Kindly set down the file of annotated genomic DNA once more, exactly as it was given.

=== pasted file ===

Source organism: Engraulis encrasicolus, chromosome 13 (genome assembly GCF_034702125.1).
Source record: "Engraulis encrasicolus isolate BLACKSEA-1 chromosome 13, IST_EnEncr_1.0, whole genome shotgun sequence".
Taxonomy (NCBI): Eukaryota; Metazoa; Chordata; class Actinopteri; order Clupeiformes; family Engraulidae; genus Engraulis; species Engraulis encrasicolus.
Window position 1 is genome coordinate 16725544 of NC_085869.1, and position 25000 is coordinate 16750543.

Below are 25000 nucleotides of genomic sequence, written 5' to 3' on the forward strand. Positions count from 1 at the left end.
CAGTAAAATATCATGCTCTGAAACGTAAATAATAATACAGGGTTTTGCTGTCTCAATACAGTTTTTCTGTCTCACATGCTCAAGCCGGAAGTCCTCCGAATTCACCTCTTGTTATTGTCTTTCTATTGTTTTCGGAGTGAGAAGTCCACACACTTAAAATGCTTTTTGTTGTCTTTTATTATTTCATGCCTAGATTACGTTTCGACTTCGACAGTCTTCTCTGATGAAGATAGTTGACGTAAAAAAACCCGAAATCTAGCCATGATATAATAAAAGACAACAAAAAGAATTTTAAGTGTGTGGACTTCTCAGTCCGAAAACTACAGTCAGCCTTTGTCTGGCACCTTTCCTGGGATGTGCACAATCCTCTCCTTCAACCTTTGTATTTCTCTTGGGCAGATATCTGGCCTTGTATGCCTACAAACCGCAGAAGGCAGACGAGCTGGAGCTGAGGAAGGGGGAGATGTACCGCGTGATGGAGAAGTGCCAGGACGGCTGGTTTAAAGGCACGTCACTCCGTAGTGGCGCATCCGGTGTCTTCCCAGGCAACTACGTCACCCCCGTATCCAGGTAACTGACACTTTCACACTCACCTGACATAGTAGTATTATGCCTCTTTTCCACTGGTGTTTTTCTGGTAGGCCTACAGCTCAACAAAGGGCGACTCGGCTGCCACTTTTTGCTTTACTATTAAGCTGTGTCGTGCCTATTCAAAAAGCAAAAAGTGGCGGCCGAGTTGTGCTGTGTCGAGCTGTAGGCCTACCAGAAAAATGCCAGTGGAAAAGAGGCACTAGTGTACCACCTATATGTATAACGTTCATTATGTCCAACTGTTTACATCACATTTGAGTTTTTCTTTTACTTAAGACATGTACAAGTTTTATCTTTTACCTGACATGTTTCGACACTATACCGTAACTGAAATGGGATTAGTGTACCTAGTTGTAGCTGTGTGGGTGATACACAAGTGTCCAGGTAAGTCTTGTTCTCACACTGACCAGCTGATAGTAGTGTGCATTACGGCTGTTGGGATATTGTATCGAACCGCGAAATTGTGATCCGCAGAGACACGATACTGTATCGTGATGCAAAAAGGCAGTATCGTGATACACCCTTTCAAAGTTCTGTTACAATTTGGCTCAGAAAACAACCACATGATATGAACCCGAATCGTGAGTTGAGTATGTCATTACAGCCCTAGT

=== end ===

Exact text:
Source organism: Engraulis encrasicolus, chromosome 13 (genome assembly GCF_034702125.1).
Source record: "Engraulis encrasicolus isolate BLACKSEA-1 chromosome 13, IST_EnEncr_1.0, whole genome shotgun sequence".
Taxonomy (NCBI): Eukaryota; Metazoa; Chordata; class Actinopteri; order Clupeiformes; family Engraulidae; genus Engraulis; species Engraulis encrasicolus.
Window position 1 is genome coordinate 16725544 of NC_085869.1, and position 25000 is coordinate 16750543.

Below are 25000 nucleotides of genomic sequence, written 5' to 3' on the forward strand. Positions count from 1 at the left end.
CAGTAAAATATCATGCTCTGAAACGTAAATAATAATACAGGGTTTTGCTGTCTCAATACAGTTTTTCTGTCTCACATGCTCAAGCCGGAAGTCCTCCGAATTCACCTCTTGTTATTGTCTTTCTATTGTTTTCGGAGTGAGAAGTCCACACACTTAAAATGCTTTTTGTTGTCTTTTATTATTTCATGCCTAGATTACGTTTCGACTTCGACAGTCTTCTCTGATGAAGATAGTTGACGTAAAAAAACCCGAAATCTAGCCATGATATAATAAAAGACAACAAAAAGAATTTTAAGTGTGTGGACTTCTCAGTCCGAAAACTACAGTCAGCCTTTGTCTGGCACCTTTCCTGGGATGTGCACAATCCTCTCCTTCAACCTTTGTATTTCTCTTGGGCAGATATCTGGCCTTGTATGCCTACAAACCGCAGAAGGCAGACGAGCTGGAGCTGAGGAAGGGGGAGATGTACCGCGTGATGGAGAAGTGCCAGGACGGCTGGTTTAAAGGCACGTCACTCCGTAGTGGCGCATCCGGTGTCTTCCCAGGCAACTACGTCACCCCCGTATCCAGGTAACTGACACTTTCACACTCACCTGACATAGTAGTATTATGCCTCTTTTCCACTGGTGTTTTTCTGGTAGGCCTACAGCTCAACAAAGGGCGACTCGGCTGCCACTTTTTGCTTTACTATTAAGCTGTGTCGTGCCTATTCAAAAAGCAAAAAGTGGCGGCCGAGTTGTGCTGTGTCGAGCTGTAGGCCTACCAGAAAAATGCCAGTGGAAAAGAGGCACTAGTGTACCACCTATATGTATAACGTTCATTATGTCCAACTGTTTACATCACATTTGAGTTTTTCTTTTACTTAAGACATGTACAAGTTTTATCTTTTACCTGACATGTTTCGACACTATACCGTAACTGAAATGGGATTAGTGTACCTAGTTGTAGCTGTGTGGGTGATACACAAGTGTCCAGGTAAGTCTTGTTCTCACACTGACCAGCTGATAGTAGTGTGCATTACGGCTGTTGGGATATTGTATCGAACCGCGAAATTGTGATCCGCAGAGACACGATACTGTATCGTGATGCAAAAAGGCAGTATCGTGATACACCCTTTCAAAGTTCTGTTACAATTTGGCTCAGAAAACAACCACATGATATGAACCCGAATCGTGAGTTGAGTATGTCATTACAGCCCTAGT